In the days of old, you had to use pins and such.  These days there are handy fasteners called snappi’s that work a lot easier than a pin.  The upside of these diapers is the price.  You can get all of the diapers you need to fully cloth diaper for around $100 or less.  These will also last you through multiple children.  Personally I always kept a few of each on hand.  These kept my costs down but the all-in-ones/pocket diapers are so easy for OTHERS to use that I made sure we always had a few of those around too.

How Many Diapers Should We Buy?

This depends a bit on your child.  Newborns who need diaper changes every hour or so, practically around the clock, will need more than an 8 month old who you might change every 2 hours and perhaps just one or two times over night.

It also depends on how often you plan to wash them. It is recommended you wash them at least every 48 hours…more on that in a minute. I have found that having a good 15-18 diapers around at all times was a good number to have on hand.  I always have 1 cover for every 3 pre-folds . With the pre-folds, you can replace the cover and set the wet one out to air dry. Then on the next change you can reuse the last cover.  I’d reuse covers 2-3 times before washing unless we had a particular icky change.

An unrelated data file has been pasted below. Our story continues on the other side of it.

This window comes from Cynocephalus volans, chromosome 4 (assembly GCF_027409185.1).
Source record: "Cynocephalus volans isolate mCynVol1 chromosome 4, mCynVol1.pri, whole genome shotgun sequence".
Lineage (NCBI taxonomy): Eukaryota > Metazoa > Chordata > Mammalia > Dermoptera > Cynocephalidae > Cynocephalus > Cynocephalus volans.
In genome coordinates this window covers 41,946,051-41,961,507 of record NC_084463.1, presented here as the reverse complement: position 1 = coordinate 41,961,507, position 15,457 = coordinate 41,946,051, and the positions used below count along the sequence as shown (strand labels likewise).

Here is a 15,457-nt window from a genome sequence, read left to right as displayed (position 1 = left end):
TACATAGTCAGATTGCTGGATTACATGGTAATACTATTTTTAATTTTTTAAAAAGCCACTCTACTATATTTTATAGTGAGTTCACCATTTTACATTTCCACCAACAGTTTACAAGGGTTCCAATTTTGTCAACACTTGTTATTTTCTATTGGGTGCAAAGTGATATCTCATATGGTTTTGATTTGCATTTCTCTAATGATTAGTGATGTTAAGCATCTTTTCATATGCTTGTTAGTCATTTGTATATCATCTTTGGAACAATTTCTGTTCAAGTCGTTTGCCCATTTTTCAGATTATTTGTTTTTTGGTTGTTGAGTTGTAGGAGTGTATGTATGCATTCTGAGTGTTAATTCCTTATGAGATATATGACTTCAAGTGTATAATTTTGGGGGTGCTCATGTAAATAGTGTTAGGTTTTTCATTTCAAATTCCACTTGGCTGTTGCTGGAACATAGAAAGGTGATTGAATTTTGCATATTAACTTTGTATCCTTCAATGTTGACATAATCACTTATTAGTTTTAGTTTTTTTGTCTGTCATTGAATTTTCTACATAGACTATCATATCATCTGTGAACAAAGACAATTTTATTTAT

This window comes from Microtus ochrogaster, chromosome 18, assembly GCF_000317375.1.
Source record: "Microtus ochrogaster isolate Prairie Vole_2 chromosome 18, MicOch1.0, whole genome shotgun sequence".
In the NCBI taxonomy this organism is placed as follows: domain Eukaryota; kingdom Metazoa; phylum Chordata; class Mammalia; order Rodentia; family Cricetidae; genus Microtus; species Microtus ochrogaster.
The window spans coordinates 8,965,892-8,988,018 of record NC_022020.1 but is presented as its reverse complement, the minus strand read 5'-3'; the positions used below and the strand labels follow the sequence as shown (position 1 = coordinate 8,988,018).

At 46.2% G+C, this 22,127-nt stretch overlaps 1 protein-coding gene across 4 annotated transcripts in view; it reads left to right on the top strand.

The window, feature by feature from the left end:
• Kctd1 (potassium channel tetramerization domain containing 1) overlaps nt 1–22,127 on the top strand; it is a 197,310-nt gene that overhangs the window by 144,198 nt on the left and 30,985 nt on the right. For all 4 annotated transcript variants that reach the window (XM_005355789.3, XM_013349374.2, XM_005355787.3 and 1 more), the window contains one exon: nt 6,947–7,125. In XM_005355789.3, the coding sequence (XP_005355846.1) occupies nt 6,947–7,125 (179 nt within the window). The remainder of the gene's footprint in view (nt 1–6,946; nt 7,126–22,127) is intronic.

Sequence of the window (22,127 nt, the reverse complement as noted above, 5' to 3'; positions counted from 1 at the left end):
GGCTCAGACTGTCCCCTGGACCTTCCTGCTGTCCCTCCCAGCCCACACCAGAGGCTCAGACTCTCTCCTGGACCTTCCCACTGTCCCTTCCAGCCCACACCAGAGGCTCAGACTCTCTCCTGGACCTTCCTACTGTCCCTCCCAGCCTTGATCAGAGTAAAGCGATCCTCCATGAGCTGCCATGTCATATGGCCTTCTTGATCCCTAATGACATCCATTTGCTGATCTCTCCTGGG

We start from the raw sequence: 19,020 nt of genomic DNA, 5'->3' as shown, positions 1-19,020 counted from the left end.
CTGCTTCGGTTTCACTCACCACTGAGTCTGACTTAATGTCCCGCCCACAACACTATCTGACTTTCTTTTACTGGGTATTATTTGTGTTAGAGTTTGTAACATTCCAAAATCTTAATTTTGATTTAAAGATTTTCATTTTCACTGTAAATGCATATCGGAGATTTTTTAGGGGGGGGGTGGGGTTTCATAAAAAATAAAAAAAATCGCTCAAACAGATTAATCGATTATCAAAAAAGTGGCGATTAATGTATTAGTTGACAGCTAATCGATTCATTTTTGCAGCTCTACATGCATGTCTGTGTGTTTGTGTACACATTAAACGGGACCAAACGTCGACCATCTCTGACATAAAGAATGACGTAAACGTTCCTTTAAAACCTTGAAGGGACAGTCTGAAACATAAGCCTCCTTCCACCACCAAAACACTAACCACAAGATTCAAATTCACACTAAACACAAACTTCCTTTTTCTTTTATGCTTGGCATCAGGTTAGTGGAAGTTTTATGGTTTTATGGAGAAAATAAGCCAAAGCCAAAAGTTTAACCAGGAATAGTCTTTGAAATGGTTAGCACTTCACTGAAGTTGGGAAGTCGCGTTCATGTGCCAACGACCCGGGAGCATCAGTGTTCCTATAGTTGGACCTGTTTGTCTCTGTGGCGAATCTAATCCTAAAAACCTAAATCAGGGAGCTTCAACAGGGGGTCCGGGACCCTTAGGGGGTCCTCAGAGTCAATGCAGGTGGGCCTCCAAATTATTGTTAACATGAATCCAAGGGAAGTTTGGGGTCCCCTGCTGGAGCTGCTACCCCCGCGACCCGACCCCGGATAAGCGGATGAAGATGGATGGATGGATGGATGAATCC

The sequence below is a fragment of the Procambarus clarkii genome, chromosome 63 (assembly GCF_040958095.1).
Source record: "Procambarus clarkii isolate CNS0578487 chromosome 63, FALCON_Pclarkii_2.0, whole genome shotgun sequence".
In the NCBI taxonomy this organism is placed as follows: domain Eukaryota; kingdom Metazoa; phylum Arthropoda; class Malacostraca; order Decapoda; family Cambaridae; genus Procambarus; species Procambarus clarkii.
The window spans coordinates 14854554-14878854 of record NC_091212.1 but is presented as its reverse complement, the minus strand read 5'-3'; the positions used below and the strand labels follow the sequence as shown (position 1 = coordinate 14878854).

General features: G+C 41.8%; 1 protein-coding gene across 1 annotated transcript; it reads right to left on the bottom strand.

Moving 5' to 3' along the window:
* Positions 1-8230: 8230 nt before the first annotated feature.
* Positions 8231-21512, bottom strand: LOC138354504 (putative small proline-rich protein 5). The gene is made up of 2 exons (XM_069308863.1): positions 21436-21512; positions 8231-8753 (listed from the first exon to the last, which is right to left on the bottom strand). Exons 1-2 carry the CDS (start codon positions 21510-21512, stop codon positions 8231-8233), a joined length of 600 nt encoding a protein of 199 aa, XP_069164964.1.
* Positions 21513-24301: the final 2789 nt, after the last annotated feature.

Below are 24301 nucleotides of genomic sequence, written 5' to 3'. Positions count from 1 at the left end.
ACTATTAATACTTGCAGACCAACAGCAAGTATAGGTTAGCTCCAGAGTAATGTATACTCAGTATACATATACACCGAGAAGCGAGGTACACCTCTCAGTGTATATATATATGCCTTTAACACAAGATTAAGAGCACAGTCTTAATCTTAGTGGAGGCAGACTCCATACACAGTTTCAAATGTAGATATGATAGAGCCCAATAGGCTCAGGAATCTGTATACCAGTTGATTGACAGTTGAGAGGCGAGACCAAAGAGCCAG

Is It Possible to Travel with Cloth Diapers?

Play dates, the grocery store, the mall...is it possible to do it with cloth diapers? I think so! Of course, the downside of traveling with cloth diapers is that they are bulky whereas disposables are very compact.  But I never let that stop me.  Into the diaper bag they went.  I also always had a “wet bag” with me.  It’s just a water tight bag that you use to place the soiled diapers in until you get home. 

How Do I Take Care of Cloth Diapers?